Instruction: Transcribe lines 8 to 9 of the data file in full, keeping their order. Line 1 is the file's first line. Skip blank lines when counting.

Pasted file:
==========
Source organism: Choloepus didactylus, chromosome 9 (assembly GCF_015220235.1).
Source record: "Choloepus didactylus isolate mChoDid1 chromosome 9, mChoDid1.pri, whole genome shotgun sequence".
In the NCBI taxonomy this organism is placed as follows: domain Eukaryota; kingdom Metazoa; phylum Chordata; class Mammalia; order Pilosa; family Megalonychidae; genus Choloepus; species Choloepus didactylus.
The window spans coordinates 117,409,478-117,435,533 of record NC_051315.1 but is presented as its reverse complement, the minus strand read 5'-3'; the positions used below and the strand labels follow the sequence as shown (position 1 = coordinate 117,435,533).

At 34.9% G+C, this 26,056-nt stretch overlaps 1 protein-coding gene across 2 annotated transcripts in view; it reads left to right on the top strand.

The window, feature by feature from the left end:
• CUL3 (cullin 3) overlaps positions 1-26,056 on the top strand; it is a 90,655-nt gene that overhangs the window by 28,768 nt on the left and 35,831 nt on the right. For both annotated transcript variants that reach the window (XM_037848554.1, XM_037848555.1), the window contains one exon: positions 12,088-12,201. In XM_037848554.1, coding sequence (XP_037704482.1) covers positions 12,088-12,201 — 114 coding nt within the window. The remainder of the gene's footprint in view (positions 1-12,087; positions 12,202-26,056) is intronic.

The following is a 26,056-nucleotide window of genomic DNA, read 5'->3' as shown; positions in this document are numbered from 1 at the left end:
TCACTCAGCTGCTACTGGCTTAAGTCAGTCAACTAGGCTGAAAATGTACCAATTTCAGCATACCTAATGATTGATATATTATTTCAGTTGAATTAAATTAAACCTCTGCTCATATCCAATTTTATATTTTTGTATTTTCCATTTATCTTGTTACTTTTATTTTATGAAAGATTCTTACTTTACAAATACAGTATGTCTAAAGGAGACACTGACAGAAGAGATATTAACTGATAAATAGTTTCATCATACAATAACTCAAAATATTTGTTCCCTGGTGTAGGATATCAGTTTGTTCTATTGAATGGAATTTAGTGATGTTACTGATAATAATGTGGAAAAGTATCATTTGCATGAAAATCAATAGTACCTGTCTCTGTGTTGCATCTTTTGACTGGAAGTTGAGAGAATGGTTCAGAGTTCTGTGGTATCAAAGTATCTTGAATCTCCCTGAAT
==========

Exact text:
The following is a 26,056-nucleotide window of genomic DNA, read 5'->3' as shown; positions in this document are numbered from 1 at the left end:
TCACTCAGCTGCTACTGGCTTAAGTCAGTCAACTAGGCTGAAAATGTACCAATTTCAGCATACCTAATGATTGATATATTATTTCAGTTGAATTAAATTAAACCTCTGCTCATATCCAATTTTATATTTTTGTATTTTCCATTTATCTTGTTACTTTTATTTTATGAAAGATTCTTACTTTACAAATACAGTATGTCTAAAGGAGACACTGACAGAAGAGATATTAACTGATAAATAGTTTCATCATACAATAACTCAAAATATTTGTTCCCTGGTGTAGGATATCAGTTTGTTCTATTGAATGGAATTTAGTGATGTTACTGATAATAATGTGGAAAAGTATCATTTGCATGAAAATCAATAGTACCTGTCTCTGTGTTGCATCTTTTGACTGGAAGTTGAGAGAATGGTTCAGAGTTCTGTGGTATCAAAGTATCTTGAATCTCCCTGAAT